Russia Sets Date for Key Iran Nuclear Step

By ANDREW E. KRAMER ** ** 8-13-2010
MOSCOW — In a move sure to disappoint United States diplomats trying to halt Iran’s nuclear program, the atomic energy agency ofRussia said Friday that it would take a crucial step later this month toward starting Iran’s first nuclear power plant.

The agency said that technicians would move tons of low-enriched uranium fuel from a storage site into the reactor on Aug. 21. The United States had asked Russia to hold off moves to start the plant until Iran assuaged concerns that it is using its civilian nuclear program to also build a bomb. For months, the Russians have been setting out an August start date for the plant, located near the southern Iranian city of Bushehr. Its construction and startup have been plagued by dozens of delays since Russia took over the work there in the mid 1990s, and it seemed plausible this could happen again.

The statement set a precise date for what the Russians have described as the first of a three-step process for starting one of their nuclear power plants.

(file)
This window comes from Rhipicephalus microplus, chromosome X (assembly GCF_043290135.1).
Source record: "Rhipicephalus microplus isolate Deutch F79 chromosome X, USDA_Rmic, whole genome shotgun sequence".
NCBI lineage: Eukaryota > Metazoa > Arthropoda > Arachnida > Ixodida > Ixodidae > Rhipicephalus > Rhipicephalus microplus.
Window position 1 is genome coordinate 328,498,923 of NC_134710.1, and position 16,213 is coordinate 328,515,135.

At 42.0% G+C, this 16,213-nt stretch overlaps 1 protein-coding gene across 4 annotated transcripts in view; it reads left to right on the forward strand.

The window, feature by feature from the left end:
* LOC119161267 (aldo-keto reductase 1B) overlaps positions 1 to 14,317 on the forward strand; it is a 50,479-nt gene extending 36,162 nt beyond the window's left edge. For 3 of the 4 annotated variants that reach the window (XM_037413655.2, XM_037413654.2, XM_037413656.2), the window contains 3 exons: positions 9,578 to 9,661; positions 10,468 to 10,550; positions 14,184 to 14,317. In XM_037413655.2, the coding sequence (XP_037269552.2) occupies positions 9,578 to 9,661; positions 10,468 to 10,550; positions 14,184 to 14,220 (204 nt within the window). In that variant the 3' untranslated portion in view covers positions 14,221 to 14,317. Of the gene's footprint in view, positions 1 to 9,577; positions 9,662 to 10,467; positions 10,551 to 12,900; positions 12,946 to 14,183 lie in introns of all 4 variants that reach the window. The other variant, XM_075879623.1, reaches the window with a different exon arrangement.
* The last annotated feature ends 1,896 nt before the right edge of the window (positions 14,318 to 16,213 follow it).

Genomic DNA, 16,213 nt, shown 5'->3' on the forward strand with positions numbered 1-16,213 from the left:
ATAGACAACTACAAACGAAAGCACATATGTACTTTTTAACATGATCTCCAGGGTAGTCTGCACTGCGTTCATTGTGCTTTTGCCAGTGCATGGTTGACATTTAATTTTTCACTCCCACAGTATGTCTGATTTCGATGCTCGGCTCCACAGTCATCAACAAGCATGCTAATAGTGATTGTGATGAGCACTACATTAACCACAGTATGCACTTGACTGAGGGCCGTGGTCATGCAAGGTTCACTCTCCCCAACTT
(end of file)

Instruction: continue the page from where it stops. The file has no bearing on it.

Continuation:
In the first step, fuel is shifted from storage to the reactor chamber. In the second, it is loaded into the hardened stainless steel core. In a final step, the fuel rods are moved closer together to begin the nuclear reaction.

Russian officials have said the next two steps will take a few months.

The process will not introduce new nuclear material into Iran; Russia delivered the shipment of low-enriched uranium fuel under an agreement that would require Iran to send the spent fuel back to Russia for disposal. The Russian fuel has been kept underInternational Atomic Energy Agency seal.

Once the fuel is irradiated in the final step of the startup, it will begin to generate plutonium that could be used in an atomic weapon, which is why Russia had insisted on its return as a condition of completing and fueling the plant.

Western diplomats hoped the arrangement would persuade Iran to give up its own uranium enrichment program, though it has so far refused to do so.

Critics say the Russian contract at Bushehr, held by the state company Atomstroyexport, gives the Iranian government a justification to enrich uranium.

The Russians counter that the reactor itself is harmless if looked at apart from the effort to enrich uranium fuel.

In fact, the United States under a policy put in place by the Bush administration has supported the Russian fuel shipments, though not the decision to start the plant. The Russian fuel meets all the needs for the Bushehr plant, largely removing the rationale for an enrichment program.



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